Repeated high-intensity isometric actions of skeletal muscles can produce a loss of force with time (i.e., muscle fatigue) (15,26). Numerous studies have examined mechanisms of fatigue (i.e., central and peripheral) (for a review, see 6) and adaptations in fatigability with training (5,10,18,19,24). Only a few studies recognized the importance of muscle length on fatigability, but contrasting observations were reported. For example, in toad sartorius muscle (1) and human tibialis anterior muscle (25), isometric muscle actions at short muscle lengths led to larger force losses than at long muscle lengths. In contrast, smaller declines in force were observed at short muscle lengths for ankle dorsiflexor (8), ankle plantar flexor (15), and elbow flexor muscles in humans (20) than at long muscle lengths. In general, knowledge of the length-specific adaptability to fatigue of skeletal muscles could be useful for the treatment of sport-specific muscle imbalances.
When exercise training does not result in muscle length changes but improves fatigue resistance, one can expect fatigue resistance to be reduced at all muscle lengths. Training with eccentric and concentric muscle actions occurs without muscle and fiber length changes (14) and is known to reduce fatigue (28). Such training provides a useful intervention to study adaptations of muscle length-related fatigue and recovery.
After fatigue induced by repeated high-intensity isometric muscle actions, recovery has been demonstrated to be faster at high compared with low stimulation frequencies (i.e., low-frequency fatigue) (e.g., 13). Low-frequency fatigue was caused by decreased release of calcium from the sarcoplasmic reticulum (3,7). Because high-intensity training enhanced the peak in release of calcium from the sarcoplasmic reticulum (22), a reduction in low-frequency fatigue may result from high-intensity training; such training adaptation has not been examined.
Two hypotheses were tested in the present study. First, high-speed eccentric training would reduce fatigue and improve recovery of isometric force both at short and long muscle lengths. Second, eccentric training would reduce low-frequency fatigue.
Approach to the problem and experimental design.
This study was primarily designed to examine muscle performance at two different joint positions after training. A research design using high-speed eccentric training of one muscle group as the independent variable and production of muscle force as the dependent variable was used. The control group consisted of caged rats.
After the training period, trained and control rats were each randomly divided in two groups (group 1: short muscle length, and group 2: long muscle length). By using direct nerve stimulation, the changes in isometric force production with intermittent muscle actions were recorded and assessed an indicator for fatigue and recovery. Experimental tests included also the assessment of training adaptations in low-frequency fatigue.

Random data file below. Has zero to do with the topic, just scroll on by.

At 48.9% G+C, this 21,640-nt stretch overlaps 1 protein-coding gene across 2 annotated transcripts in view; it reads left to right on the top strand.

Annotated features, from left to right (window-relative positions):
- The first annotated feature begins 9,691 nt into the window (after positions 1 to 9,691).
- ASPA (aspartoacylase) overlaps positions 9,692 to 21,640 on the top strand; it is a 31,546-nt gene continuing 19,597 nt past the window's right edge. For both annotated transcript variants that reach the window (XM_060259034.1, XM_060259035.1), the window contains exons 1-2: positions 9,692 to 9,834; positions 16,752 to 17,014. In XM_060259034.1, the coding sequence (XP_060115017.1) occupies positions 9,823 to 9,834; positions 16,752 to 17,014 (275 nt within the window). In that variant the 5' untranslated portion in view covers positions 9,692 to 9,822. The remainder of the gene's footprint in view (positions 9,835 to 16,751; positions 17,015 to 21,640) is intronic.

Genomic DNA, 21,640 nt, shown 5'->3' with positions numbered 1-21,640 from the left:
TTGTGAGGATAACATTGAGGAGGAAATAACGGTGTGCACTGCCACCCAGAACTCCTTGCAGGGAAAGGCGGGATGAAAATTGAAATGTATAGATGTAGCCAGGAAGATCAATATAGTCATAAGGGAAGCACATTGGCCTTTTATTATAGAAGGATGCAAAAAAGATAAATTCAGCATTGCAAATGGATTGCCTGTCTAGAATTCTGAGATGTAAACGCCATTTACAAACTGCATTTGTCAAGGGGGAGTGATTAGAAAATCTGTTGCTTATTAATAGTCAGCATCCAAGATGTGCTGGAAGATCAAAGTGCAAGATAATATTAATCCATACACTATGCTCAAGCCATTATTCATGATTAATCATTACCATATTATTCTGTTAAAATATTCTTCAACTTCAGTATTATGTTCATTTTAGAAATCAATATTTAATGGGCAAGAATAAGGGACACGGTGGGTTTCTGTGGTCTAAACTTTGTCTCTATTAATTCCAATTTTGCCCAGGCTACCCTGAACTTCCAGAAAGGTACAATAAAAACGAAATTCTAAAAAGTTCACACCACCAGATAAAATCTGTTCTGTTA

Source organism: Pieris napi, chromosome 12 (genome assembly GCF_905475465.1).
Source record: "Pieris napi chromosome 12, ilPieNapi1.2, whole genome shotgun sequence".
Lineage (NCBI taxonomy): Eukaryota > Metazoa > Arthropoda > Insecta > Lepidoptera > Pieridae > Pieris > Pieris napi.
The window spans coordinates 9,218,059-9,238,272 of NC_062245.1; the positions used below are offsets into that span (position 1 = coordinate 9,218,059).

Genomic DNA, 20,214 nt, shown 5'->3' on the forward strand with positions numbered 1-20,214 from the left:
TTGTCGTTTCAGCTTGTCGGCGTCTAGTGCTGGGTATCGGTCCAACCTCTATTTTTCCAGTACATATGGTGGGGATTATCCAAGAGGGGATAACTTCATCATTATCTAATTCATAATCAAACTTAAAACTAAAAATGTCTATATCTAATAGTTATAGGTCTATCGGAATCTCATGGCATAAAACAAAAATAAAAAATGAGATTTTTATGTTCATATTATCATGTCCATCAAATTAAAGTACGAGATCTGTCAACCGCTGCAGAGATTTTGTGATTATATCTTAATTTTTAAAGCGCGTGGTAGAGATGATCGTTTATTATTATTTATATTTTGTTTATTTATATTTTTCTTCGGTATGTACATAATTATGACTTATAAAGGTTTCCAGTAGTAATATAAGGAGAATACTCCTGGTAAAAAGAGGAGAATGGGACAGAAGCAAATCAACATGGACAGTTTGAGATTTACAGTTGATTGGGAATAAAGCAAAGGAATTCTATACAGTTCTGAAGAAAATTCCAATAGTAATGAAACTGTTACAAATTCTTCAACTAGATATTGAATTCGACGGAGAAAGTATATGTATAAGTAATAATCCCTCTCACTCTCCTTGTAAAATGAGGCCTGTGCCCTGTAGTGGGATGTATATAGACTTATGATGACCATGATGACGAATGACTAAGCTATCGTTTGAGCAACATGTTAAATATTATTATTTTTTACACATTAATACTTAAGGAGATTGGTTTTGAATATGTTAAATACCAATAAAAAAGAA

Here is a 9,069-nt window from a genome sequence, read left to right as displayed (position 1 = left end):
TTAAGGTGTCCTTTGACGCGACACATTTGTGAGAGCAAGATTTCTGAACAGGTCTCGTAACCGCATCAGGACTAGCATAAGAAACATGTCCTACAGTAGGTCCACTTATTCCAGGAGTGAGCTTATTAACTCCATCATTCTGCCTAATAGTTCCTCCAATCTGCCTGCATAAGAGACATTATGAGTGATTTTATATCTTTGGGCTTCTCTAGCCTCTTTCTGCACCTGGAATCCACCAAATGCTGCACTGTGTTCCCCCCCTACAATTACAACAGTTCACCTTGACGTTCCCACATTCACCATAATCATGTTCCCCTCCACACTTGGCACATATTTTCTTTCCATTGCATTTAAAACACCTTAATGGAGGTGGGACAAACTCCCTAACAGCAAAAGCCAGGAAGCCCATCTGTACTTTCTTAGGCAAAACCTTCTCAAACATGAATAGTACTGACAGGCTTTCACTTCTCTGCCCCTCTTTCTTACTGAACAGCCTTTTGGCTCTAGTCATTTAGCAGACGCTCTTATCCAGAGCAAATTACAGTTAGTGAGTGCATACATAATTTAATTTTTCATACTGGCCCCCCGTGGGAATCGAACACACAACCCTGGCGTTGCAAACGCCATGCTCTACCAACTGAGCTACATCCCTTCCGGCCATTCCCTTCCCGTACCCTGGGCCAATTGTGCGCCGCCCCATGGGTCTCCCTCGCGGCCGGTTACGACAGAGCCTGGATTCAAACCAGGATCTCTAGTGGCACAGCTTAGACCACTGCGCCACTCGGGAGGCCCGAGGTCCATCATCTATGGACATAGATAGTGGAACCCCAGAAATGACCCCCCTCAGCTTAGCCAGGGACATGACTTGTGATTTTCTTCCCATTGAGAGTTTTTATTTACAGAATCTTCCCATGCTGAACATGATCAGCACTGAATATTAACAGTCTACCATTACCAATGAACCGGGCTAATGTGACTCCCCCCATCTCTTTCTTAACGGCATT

Animal care and high-speed eccentric training.
Female Sprague Dawley rats (4–5 months, N = 20) were used. Rats were provided standard rat chow and water ad libitum, and kept in animal facilities maintained at 21°C with a 12:12-h light-dark cycle. The present study complied with Animal Welfare Act P.L. 91–579 and DHHS Guidelines governing the care and use of laboratory animals. All procedures were approved by and followed the guidelines of the West Virginia University Animal Care and Use Committee (WVU-ACUC no. 9809–02) and were conducted in accordance with the principles of the American College of Sports Medicine.
Procedures for high-speed eccentric training of rat plantar flexor muscles have been described before (28). In brief, training was performed on muscles of rats given atropine (0.08 mg·kg−1 s.c.) and anesthetized with ether. Electrodes for electrical stimulation were inserted subcutaneously and positioned bilaterally along the surface of the plantar flexor muscles of the lower left hindlimb (29). Parameters for electrical stimulation (pulse duration: 0.2 ms, stimulation frequency: 70 Hz, voltage: 40 V) provided near maximal activation. The left foot of the rat, lying on its back, was held between thumb and index finger at an ankle position of 140°. After onset of stimulation, the ankle was dorsiflexed to 40° by pushing at the sole of the foot (i.e., forced eccentric muscle action, angular velocity about 400°·s−1) and returned to the starting position with (i.e., concentric muscle action) with little resistance. Training consisted of five bouts of 10 repetitions (time needed to turn on and off stimulation and perform 10 repetitions was about 5 s) with 30-s rest intervals between bouts, performed 5 d·wk−1 for 6 wk. Training involved a fairly high angular velocity and will be referred to as high-speed eccentric training. Muscles of rats exposed to high-speed eccentric training will be referred to as trained muscles. Control rats were also exposed daily to ether.